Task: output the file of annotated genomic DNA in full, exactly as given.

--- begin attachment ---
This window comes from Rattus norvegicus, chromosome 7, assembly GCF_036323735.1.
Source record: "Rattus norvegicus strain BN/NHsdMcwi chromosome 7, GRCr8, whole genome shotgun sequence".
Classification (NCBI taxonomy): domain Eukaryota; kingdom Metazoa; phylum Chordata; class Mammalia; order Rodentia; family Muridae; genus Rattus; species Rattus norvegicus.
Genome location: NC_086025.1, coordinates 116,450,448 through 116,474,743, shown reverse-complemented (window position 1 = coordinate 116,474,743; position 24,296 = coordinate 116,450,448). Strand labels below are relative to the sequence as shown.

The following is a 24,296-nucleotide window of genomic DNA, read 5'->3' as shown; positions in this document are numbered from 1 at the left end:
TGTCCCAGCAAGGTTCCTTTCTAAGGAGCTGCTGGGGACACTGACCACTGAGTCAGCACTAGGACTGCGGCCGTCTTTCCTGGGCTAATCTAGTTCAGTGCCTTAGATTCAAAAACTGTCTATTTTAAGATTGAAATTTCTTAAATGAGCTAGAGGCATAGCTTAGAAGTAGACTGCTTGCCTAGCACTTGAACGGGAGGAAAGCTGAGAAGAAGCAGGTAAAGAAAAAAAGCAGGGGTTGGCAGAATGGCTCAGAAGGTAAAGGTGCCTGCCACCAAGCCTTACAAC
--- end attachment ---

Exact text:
This window comes from Rattus norvegicus, chromosome 7, assembly GCF_036323735.1.
Source record: "Rattus norvegicus strain BN/NHsdMcwi chromosome 7, GRCr8, whole genome shotgun sequence".
Classification (NCBI taxonomy): domain Eukaryota; kingdom Metazoa; phylum Chordata; class Mammalia; order Rodentia; family Muridae; genus Rattus; species Rattus norvegicus.
Genome location: NC_086025.1, coordinates 116,450,448 through 116,474,743, shown reverse-complemented (window position 1 = coordinate 116,474,743; position 24,296 = coordinate 116,450,448). Strand labels below are relative to the sequence as shown.

The following is a 24,296-nucleotide window of genomic DNA, read 5'->3' as shown; positions in this document are numbered from 1 at the left end:
TGTCCCAGCAAGGTTCCTTTCTAAGGAGCTGCTGGGGACACTGACCACTGAGTCAGCACTAGGACTGCGGCCGTCTTTCCTGGGCTAATCTAGTTCAGTGCCTTAGATTCAAAAACTGTCTATTTTAAGATTGAAATTTCTTAAATGAGCTAGAGGCATAGCTTAGAAGTAGACTGCTTGCCTAGCACTTGAACGGGAGGAAAGCTGAGAAGAAGCAGGTAAAGAAAAAAAGCAGGGGTTGGCAGAATGGCTCAGAAGGTAAAGGTGCCTGCCACCAAGCCTTACAAC